Do Buffett and Munger realize the magnitude of the vast inefficiencies that currently linger within the current financial services industry? Do they realize the potential cost savings that exist, just by streamlining old databases and slow processes along with the back-end proprietary integrations that wire the world financial markets? Do they realize how outdated SWIFT is? Have they recently sent a bank wire transfer or dealt with the latencies and administrative costs resulting from the processing of money? Have they experienced delays in trade settlements, or examined the inefficiencies in small or large money transfers?

Everything about the blockchain touches the core of banking and will transform it or replace it over time.

Old habits die hard. New habits take a while to get formed. New markets emerge out of the ashes or stumblings or end-of-life of previous ones. We are gradually leaving the glamours of Web2 and entering the glories of Web3, but the handover will not be smooth. Bumps will be exploited along the way. 

Obviously, crypto wasn’t getting respect from the grandpas of the business world. 

The best parents and grandparents are able to let go of their children’s aspirations and dreams, and never hold them back or dictate to them what they should be doing. Buffett and Munger sounded like angry parents dictating to their children what and how they should be thinking about something, while stifling them from forming their own opinions on the most important technology of their lifetime.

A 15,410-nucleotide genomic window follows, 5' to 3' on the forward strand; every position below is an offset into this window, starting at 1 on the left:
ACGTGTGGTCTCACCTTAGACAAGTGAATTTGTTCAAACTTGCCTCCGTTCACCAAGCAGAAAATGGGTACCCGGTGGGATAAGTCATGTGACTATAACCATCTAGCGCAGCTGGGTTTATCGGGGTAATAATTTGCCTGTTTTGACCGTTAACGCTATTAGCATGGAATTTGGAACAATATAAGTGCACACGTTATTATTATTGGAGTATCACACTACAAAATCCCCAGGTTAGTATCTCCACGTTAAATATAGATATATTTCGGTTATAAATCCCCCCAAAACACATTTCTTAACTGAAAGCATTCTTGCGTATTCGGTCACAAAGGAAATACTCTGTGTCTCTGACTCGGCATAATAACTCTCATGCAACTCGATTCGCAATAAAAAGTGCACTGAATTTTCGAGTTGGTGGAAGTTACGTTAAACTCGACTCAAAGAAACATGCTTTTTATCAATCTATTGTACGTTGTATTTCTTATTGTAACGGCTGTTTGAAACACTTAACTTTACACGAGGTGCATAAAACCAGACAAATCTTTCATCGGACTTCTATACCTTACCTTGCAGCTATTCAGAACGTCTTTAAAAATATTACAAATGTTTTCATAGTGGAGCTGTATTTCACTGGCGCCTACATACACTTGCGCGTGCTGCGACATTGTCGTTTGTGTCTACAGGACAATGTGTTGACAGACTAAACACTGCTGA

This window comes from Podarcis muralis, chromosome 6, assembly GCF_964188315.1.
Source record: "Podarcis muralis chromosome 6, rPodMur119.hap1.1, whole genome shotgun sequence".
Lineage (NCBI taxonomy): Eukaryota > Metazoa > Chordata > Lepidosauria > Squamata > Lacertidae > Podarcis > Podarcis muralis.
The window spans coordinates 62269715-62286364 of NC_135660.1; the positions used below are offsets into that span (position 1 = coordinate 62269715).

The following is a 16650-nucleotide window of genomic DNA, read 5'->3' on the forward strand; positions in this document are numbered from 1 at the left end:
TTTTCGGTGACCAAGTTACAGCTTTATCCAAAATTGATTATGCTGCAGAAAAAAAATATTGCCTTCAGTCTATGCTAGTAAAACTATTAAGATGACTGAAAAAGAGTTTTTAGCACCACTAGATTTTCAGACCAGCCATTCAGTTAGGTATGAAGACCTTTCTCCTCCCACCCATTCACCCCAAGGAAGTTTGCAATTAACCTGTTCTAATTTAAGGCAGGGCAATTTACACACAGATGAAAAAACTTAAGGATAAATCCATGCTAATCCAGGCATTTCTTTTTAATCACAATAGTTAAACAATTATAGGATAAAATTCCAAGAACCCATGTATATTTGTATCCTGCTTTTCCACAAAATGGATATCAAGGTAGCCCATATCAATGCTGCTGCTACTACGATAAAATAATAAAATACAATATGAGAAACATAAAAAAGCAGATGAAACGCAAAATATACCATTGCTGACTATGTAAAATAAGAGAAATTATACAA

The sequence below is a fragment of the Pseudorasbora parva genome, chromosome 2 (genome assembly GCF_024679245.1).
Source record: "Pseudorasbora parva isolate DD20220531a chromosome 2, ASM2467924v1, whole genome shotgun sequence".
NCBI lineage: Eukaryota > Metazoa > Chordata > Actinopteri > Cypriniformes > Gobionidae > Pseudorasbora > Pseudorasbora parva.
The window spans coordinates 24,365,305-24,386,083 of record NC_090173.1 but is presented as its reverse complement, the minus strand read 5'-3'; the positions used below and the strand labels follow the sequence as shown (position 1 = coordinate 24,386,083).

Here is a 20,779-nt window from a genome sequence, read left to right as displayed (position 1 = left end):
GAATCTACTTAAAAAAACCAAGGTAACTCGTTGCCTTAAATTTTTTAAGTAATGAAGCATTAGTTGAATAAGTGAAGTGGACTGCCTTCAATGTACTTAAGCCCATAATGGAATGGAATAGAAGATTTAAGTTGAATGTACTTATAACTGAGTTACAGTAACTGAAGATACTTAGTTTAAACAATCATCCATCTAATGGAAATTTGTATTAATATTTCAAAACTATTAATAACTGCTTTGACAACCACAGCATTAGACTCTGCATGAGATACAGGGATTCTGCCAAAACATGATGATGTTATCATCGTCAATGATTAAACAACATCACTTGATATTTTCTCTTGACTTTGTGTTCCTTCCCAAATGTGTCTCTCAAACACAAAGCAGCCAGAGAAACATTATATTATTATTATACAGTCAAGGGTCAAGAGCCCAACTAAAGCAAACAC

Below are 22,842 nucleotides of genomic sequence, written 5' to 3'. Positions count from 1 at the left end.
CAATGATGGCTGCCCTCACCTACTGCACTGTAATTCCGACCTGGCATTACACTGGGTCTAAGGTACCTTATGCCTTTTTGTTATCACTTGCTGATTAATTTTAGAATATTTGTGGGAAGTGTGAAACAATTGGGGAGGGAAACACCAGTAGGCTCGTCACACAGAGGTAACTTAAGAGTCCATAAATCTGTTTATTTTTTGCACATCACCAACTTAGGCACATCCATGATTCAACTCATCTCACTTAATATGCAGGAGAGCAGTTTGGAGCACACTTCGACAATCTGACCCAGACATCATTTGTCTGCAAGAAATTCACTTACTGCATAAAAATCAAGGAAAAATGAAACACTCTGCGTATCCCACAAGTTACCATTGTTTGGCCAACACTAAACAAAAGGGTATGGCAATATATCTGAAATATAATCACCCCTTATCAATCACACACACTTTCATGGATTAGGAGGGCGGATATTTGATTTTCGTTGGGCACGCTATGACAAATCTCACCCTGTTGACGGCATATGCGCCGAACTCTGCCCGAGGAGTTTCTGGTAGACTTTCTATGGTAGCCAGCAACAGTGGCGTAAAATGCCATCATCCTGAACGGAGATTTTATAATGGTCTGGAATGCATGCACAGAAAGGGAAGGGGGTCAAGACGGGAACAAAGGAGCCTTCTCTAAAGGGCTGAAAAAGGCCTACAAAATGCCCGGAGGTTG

I wished they would have just said instead:

“We don’t understand Bitcoin or the blockchain, and aren’t focused on it or cryptocurrencies. It could be part of the future, just as the Web is today, and wasn’t 30 years ago. By the time we’re gone, we hope you will embrace it responsibly and create thousands more new companies and wealth to benefit humankind.” 

Crypto is going to thrive for the new generation. It would be cruel to rob them from that future by spreading fear, uncertainty and doubt along that journey’s path.